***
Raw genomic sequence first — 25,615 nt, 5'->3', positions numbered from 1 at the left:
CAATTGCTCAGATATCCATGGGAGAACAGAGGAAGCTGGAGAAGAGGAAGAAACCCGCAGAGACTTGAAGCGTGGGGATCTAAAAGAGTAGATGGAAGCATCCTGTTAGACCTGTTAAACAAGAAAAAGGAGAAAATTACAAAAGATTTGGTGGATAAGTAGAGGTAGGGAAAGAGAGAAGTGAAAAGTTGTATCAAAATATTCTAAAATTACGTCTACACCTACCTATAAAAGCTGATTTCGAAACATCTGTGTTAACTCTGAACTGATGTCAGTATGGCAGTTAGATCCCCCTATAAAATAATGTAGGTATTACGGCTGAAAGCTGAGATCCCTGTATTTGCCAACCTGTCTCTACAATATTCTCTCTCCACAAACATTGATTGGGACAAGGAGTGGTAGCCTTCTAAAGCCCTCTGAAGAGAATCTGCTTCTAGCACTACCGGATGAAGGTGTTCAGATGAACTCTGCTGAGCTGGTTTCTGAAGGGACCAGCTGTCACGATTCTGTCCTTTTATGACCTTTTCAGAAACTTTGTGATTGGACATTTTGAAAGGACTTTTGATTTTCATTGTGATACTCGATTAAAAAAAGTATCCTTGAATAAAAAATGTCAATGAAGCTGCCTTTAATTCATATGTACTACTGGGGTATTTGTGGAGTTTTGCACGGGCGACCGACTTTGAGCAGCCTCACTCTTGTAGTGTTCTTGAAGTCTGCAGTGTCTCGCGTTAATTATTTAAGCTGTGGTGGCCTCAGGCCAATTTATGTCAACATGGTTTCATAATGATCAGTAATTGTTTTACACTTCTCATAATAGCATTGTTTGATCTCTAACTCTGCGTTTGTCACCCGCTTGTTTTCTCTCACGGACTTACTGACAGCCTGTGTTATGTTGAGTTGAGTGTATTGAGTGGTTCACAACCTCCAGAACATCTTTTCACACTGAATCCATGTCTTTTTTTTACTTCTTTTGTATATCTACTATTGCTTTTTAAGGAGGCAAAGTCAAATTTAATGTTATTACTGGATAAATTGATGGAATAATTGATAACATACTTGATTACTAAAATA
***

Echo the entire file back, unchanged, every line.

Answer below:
Raw genomic sequence first — 25,615 nt, 5'->3', positions numbered from 1 at the left:
CAATTGCTCAGATATCCATGGGAGAACAGAGGAAGCTGGAGAAGAGGAAGAAACCCGCAGAGACTTGAAGCGTGGGGATCTAAAAGAGTAGATGGAAGCATCCTGTTAGACCTGTTAAACAAGAAAAAGGAGAAAATTACAAAAGATTTGGTGGATAAGTAGAGGTAGGGAAAGAGAGAAGTGAAAAGTTGTATCAAAATATTCTAAAATTACGTCTACACCTACCTATAAAAGCTGATTTCGAAACATCTGTGTTAACTCTGAACTGATGTCAGTATGGCAGTTAGATCCCCCTATAAAATAATGTAGGTATTACGGCTGAAAGCTGAGATCCCTGTATTTGCCAACCTGTCTCTACAATATTCTCTCTCCACAAACATTGATTGGGACAAGGAGTGGTAGCCTTCTAAAGCCCTCTGAAGAGAATCTGCTTCTAGCACTACCGGATGAAGGTGTTCAGATGAACTCTGCTGAGCTGGTTTCTGAAGGGACCAGCTGTCACGATTCTGTCCTTTTATGACCTTTTCAGAAACTTTGTGATTGGACATTTTGAAAGGACTTTTGATTTTCATTGTGATACTCGATTAAAAAAAGTATCCTTGAATAAAAAATGTCAATGAAGCTGCCTTTAATTCATATGTACTACTGGGGTATTTGTGGAGTTTTGCACGGGCGACCGACTTTGAGCAGCCTCACTCTTGTAGTGTTCTTGAAGTCTGCAGTGTCTCGCGTTAATTATTTAAGCTGTGGTGGCCTCAGGCCAATTTATGTCAACATGGTTTCATAATGATCAGTAATTGTTTTACACTTCTCATAATAGCATTGTTTGATCTCTAACTCTGCGTTTGTCACCCGCTTGTTTTCTCTCACGGACTTACTGACAGCCTGTGTTATGTTGAGTTGAGTGTATTGAGTGGTTCACAACCTCCAGAACATCTTTTCACACTGAATCCATGTCTTTTTTTTACTTCTTTTGTATATCTACTATTGCTTTTTAAGGAGGCAAAGTCAAATTTAATGTTATTACTGGATAAATTGATGGAATAATTGATAACATACTTGATTACTAAAATA